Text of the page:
Scottish Opera's Music Director, Stuart Stratford, is largely responsible for an enterprising policy - the use of one-off concert performances to introduce to Scottish audiences works that are scarcely known in these parts.
The second of these involved Debussy's early cantata L'enfant prodigue, composed in 1884 and eventually staged shortly before World War One.
Stuart Stratford's view of the piece was borne out in a fine performance: 'The early works of great composers reveal much about the mature master. Debussy was just 22 years old in 1884 when he submitted L'enfant prodigue for a competition, and yet all of the embryonic elements which we associate with him are present in this piece. His dynamic use of instrumental colour, extended use of exotic scales, and complex and layered textures are all recognisable as belonging to the master musical alchemist.'
While the piece ws not intended to be fully staged as an opera, the work is quite well structured and packs a lot of interest into its brief span. A substantial solo of desperation for Lia is curtly dismissed by her husband. Azaël arrives and sings of his disastrous years away, wondering if he will even be recognized, far less forgiven. His mother greets him joyfully, and after his father is also reconciled to his return, the piece ends with a celebratory trio, perhaps owing more to the style of Gounod or Bizet than to Massenet.
The performance certainly made the most of the piece. This was helped enormously by the seriousness of approach of the soloists. No noses were buried in scores here. All three sang convincingly from memory and acted in a simple semi-staged manner that was extremely effective. Claire Rutter was the only singer familiar to the audience, and she created a convincing portrayal of the bereft mother, using her beautiful, dramatic voice to the full. Ashley Holland has rarely worked in Scotland since his student days - he was a member of Scottish Opera's chorus a few years ago now - but it was good to have him back, even in the relatively short role of a stiff, trenchantly-sung father gradually revealing his true feelings. The new tenor, Luis Gomes, revealed a full-blooded lyric voice that should do nicely when he returns for Rodolfo in the spring.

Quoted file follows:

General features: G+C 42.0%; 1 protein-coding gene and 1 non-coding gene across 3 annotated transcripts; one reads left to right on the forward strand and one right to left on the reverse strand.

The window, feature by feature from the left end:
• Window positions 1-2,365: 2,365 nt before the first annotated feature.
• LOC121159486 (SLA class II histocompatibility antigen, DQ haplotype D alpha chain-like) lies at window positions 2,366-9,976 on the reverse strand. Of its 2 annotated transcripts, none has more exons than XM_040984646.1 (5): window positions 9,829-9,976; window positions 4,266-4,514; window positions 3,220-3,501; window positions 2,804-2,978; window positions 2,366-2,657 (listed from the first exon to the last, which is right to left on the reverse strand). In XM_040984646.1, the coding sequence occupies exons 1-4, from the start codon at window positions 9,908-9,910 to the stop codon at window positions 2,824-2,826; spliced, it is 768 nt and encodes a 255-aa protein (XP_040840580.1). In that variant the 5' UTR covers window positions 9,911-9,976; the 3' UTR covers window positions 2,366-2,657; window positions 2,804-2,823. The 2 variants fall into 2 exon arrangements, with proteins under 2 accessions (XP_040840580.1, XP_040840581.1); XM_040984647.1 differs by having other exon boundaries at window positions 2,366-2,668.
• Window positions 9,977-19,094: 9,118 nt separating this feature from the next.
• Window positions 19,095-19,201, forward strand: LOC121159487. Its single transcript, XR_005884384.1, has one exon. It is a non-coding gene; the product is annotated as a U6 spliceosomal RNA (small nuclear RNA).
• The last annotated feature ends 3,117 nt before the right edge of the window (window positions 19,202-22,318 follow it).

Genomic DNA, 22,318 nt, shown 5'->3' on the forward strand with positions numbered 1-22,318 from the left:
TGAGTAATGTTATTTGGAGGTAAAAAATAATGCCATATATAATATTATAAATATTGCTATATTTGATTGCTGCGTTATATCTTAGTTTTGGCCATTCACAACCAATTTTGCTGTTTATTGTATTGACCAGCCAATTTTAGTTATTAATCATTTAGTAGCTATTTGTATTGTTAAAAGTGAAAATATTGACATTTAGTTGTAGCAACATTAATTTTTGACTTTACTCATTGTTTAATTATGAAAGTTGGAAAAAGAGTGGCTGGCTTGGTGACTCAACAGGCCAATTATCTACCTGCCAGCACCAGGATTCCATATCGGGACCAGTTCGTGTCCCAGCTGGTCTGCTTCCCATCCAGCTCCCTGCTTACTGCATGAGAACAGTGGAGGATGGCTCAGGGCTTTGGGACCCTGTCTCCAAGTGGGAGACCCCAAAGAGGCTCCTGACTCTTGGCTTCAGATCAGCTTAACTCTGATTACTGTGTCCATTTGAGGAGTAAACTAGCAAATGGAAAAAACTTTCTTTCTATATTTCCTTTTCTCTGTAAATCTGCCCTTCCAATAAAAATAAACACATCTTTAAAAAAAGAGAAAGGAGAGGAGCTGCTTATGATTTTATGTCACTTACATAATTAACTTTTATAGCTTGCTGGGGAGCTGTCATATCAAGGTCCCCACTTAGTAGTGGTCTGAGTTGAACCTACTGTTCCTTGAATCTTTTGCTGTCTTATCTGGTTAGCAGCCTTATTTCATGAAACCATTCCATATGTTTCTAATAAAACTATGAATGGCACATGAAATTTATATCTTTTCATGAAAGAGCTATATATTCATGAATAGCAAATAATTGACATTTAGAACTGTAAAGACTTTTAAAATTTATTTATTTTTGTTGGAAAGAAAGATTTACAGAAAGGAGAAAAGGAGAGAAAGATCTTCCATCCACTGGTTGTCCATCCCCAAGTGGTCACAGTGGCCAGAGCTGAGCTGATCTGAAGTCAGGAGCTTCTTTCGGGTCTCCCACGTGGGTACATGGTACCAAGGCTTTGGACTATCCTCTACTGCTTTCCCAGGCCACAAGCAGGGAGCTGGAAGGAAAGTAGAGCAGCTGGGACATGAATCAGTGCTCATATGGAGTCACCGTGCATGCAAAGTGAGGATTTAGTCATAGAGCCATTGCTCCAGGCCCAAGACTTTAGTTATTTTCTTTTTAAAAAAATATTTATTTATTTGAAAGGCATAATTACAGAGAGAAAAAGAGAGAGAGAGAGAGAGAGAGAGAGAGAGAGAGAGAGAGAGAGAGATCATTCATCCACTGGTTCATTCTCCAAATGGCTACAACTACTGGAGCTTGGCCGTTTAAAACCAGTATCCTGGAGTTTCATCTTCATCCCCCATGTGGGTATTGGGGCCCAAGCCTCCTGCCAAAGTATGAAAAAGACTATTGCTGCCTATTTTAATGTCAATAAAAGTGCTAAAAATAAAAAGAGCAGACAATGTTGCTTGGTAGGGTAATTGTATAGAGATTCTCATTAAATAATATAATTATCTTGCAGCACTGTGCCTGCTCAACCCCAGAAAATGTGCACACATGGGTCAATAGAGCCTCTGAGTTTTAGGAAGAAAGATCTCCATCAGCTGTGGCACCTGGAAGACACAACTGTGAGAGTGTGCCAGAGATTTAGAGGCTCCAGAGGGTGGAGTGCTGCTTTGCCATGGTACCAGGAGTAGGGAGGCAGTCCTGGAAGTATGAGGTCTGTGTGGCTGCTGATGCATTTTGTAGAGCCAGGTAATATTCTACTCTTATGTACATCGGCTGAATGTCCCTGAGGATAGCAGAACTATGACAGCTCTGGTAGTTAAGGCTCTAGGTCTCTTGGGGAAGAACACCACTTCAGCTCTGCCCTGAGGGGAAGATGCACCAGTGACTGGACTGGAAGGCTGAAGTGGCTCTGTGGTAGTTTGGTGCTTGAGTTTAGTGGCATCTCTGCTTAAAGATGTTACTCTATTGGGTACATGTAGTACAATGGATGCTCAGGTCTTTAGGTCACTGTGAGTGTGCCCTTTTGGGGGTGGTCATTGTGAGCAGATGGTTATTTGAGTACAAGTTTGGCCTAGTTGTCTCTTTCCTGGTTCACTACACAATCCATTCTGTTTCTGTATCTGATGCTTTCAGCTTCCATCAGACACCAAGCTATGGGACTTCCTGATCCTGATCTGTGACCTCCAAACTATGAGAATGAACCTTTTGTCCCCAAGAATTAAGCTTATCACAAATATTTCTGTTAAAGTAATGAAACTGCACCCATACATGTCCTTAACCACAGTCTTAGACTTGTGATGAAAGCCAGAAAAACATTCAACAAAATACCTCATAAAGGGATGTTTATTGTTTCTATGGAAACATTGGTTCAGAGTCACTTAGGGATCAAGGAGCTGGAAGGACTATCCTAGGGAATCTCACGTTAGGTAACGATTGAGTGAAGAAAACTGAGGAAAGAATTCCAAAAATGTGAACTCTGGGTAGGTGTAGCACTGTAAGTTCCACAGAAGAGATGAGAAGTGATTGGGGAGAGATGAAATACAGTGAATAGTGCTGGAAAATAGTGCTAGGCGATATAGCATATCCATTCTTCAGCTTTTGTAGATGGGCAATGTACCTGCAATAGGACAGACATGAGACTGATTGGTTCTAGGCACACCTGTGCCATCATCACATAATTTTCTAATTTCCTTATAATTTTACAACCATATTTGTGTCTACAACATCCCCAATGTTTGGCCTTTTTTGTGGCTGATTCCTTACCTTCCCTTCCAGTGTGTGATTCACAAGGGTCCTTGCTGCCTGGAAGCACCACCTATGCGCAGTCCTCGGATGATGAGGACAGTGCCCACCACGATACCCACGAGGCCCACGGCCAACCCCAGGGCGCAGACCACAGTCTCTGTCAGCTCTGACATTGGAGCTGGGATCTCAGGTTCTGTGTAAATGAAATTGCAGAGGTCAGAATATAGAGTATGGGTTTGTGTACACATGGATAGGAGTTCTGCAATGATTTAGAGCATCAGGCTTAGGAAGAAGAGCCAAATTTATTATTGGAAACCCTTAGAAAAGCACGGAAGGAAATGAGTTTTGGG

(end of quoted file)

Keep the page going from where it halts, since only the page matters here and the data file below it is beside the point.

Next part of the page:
This enterprising concert began with a far more familiar Debussy work, the Prélude à l'après-midi d'un faune. - the mature composer producing a colour palette completely different from, and more advanced than, that of the cantata. There was also a link to the company's forthcoming main stage Debussy production in the Sibelius music for Pelléas et Mélisande, dating from 1905. This includes the 'At the Castle Gate' movement, familiar as the introductory theme for the long-running TV series The Sky at Night. But there is far more to it than that, with several substantial and atmospheric interludes that were well worth an airing.
These purely orchestral works also allowed Stuart Stratford to put the players through their paces in an exemplary display. Audience members were able to enjoy some fine individual performances by instrumentalists who of course were visible on stage.
© Copyright Opera Scotland 2017
Site by SiteBuddha